The Oregon System At Work, by Richard Montague
This is one of those books, written in 1914 as part of a much larger collection of writings about municipal politics, that takes local pride a bit too far. Perhaps Oregon felt itself to be politically progressive in 1914 the way it feels a bit more than a century later, but while it is at least debatable that Progressive politics had at least some good in the early twentieth century, even if it had many of the same flaws and shortcomings it has now, it certainly is something to be embarrassed about rather than celebrated these days. Indeed, what makes the Oregon system seem so progressive is that it allowed for the ordinary people to have a high degree of authority and power in choosing what laws would be put on referendum, or what authorities needed to be recalled because they had exceeded their mandate. Indeed, progressive politics in this period did mean, on at least a formal level, a putting of the power in the hands of the people so that they could make sure that laws and authorities met their standards and could be changed or removed otherwise. It is important to remember that when we seek to compare what was progressive in the past with what is seen as progressive today in the refusal to submit various decisions to the vote of the people or to their elected representatives.
This short work of about 40 pages or so was written by an author who happens to be a lawyer who wanted to argue that making laws and regulations with the voice of the people and with their active involvement made for better laws. That is what Oregon was all about, once upon a time, seeking to encourage the participation of the ordinary people in the running of government, which helped to increase the legitimacy that the government had with those people because their input and their suggestions had been sought and their support had been enlisted. And by and large this is backed up with statistics about the way that Oregon voters declined a lot of requests for money on the part of government and became more involved because their input was sought rather than being coerced or manipulated. Sadly, things are not at such a level today, but this book reminds us that once upon a time Oregon did have pretty decent government. What happened? Can we really blame all the Californians?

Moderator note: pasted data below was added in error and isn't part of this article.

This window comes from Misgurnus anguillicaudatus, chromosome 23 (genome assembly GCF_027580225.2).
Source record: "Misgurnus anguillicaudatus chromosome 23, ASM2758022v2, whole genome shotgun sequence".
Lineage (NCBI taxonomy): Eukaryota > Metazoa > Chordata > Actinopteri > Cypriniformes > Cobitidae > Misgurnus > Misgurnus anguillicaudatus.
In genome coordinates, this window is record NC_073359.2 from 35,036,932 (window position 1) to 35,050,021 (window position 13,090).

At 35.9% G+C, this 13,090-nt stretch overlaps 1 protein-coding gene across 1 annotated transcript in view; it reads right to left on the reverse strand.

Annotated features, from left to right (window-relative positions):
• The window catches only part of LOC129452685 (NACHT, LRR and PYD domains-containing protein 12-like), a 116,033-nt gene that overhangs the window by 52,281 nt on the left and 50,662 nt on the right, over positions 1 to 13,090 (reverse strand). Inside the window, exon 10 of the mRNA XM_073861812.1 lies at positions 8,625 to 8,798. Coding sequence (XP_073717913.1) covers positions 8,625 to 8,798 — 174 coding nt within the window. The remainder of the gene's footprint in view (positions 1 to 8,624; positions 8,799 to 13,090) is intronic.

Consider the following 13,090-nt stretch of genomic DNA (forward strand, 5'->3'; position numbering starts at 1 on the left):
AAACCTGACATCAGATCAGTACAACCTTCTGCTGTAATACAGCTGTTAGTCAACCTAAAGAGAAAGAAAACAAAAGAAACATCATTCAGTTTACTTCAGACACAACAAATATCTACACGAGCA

As it happens, I have some personal experience with the mechanics of recall that are part of the workings of the Oregon system. When I was a college student at the University of Southern California, Gov. Grey Davis found himself, after having won a brutal campaign, being recalled for general incompetence, and replaced with an actor who may be the last Republican governor for quite a while in that accursed state. Based on their behavior this year, especially the tendency to abuse ideas about public health regulations to enact rules and regulations without the passage of legislatures (to say nothing of the assent of the people), there are plenty of governors who could stand to be recalled for the well-being of our republic. And so it may happen that the Oregon system may become relevant again, if only because Oregon’s politics and that of so many other areas is so riven with deep conflict and so filled with contradictions about what it means to be seeking the well-being of the people when one has only the slightest and usually the wrong ideas of what that means and how it can be attained or encouraged.